Hallo Children! And welcome to my first ever Singer Sessions | with Brooklyn based singer Erin Pellnat.
A few months back I sat down with new artist Erin Pellnat, of the band Caretaker, as we chatted about what it’s like to build a band from scratch, making your own solo music along the side, and trying to create a name for yourself as a new artist, in a city where everyone else is trying to do the exact same thing. Thing is tho, I saved all those Deep Meaningful music questions for an interview I am doing for The Famous Company. Over on my blog, I wanted to get to know Erin a little bit, ask her some random questions to bring out her humanity. So I decided to have fun with the questions I asked her– delving into random nonsense that I’ve always wanted to ask my favorite singers. ONWARD!
Ooh. That is really tough, I have written so many songs. I think my favorite song that I’ve written so far is called, “Monogram.” … The line that monogram is in— it says: ‘you save me for your monogram but you don’t want me in your waking life.’ And so, its kind of about people who will use you to get ahead… people who will use your name, for their own advantages, but they don’t [actually] want to be around you. It’s kind of a love song, and it’s also like this really dark— I basically just felt, like I was used by a person … who would use me just to get ahead, but, doesn’t [really] want me in their life. I also just really liked the song musically. I really like the end— it’s got this great outro that’s … really intense. It’s got like a little bit of a Radiohead vibe— I’m very excited about it.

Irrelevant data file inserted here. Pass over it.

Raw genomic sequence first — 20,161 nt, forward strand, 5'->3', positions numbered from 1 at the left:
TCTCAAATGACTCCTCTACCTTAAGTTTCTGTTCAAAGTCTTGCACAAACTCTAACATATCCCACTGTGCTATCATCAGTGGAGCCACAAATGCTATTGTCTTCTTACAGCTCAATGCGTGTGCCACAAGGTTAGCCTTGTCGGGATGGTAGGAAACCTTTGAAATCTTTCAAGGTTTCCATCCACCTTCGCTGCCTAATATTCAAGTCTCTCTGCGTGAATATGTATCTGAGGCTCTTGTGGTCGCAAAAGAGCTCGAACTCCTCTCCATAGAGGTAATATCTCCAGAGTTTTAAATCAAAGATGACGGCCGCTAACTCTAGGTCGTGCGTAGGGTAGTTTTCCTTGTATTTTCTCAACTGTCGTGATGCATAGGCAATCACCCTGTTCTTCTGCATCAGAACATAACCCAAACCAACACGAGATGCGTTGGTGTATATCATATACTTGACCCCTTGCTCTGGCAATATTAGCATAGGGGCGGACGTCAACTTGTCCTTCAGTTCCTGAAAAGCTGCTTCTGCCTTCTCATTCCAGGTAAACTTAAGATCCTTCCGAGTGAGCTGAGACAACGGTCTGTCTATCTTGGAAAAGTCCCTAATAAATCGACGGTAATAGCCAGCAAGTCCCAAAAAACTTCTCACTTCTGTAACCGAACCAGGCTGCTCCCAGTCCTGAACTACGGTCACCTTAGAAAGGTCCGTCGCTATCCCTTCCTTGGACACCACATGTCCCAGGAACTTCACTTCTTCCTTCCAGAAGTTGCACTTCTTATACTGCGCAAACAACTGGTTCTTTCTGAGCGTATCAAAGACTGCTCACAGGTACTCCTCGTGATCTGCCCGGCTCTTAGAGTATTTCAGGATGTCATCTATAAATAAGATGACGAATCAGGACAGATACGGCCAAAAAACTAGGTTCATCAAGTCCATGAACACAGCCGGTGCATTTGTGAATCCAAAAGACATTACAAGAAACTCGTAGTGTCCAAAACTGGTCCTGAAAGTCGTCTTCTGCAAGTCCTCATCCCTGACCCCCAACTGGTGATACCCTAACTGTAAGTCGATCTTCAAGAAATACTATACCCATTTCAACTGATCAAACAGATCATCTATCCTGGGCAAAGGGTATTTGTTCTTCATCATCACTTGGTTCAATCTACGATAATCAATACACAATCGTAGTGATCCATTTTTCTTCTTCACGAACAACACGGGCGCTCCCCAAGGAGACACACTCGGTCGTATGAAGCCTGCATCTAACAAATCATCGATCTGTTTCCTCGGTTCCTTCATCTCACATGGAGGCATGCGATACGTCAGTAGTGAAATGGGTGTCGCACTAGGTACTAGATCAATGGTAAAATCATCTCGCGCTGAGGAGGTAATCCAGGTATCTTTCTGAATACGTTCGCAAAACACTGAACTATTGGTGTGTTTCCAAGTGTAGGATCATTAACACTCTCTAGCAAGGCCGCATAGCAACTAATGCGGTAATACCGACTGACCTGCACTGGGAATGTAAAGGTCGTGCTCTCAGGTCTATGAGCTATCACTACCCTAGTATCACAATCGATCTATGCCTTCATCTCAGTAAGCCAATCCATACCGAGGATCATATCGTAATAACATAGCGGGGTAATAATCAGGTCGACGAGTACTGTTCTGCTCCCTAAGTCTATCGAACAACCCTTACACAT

2. So tell me about a cool spot in New York City—
I’ll go [anywhere] for the music, really … [so] Trans-Pecos [DIY music venue] … always have lots of really cool events. They do a lot of art stuff too— I guess it’s not just music, it’s kind of everything. And there’s a really awesome backyard hang, and they have dance stuff too, they have a lotta electronic [stuff], they’re just really well rounded. And … I mean it’s DIY so its got that … vibe to it. Cuz a lot of the DIY venues are shutting down— which is this huge bummer … there’s this one place that everybody goes now, for dancing— and… I used to go there all the time but now its so popular that its like, so difficult to go— so … I kinda feel like there’s no where to dance any more? Which sucks ‘cause I love dancing— but I guess people could go to Three Diamond Door [bar] for dancing, or Madtropical which is down the street … oh! They can go to Kinfolk 94! That is in Williamsburg. Saturdays— excuse me— that’s a crazy dance party.
3. So what has been the hardest past about you’re journey as a new artist?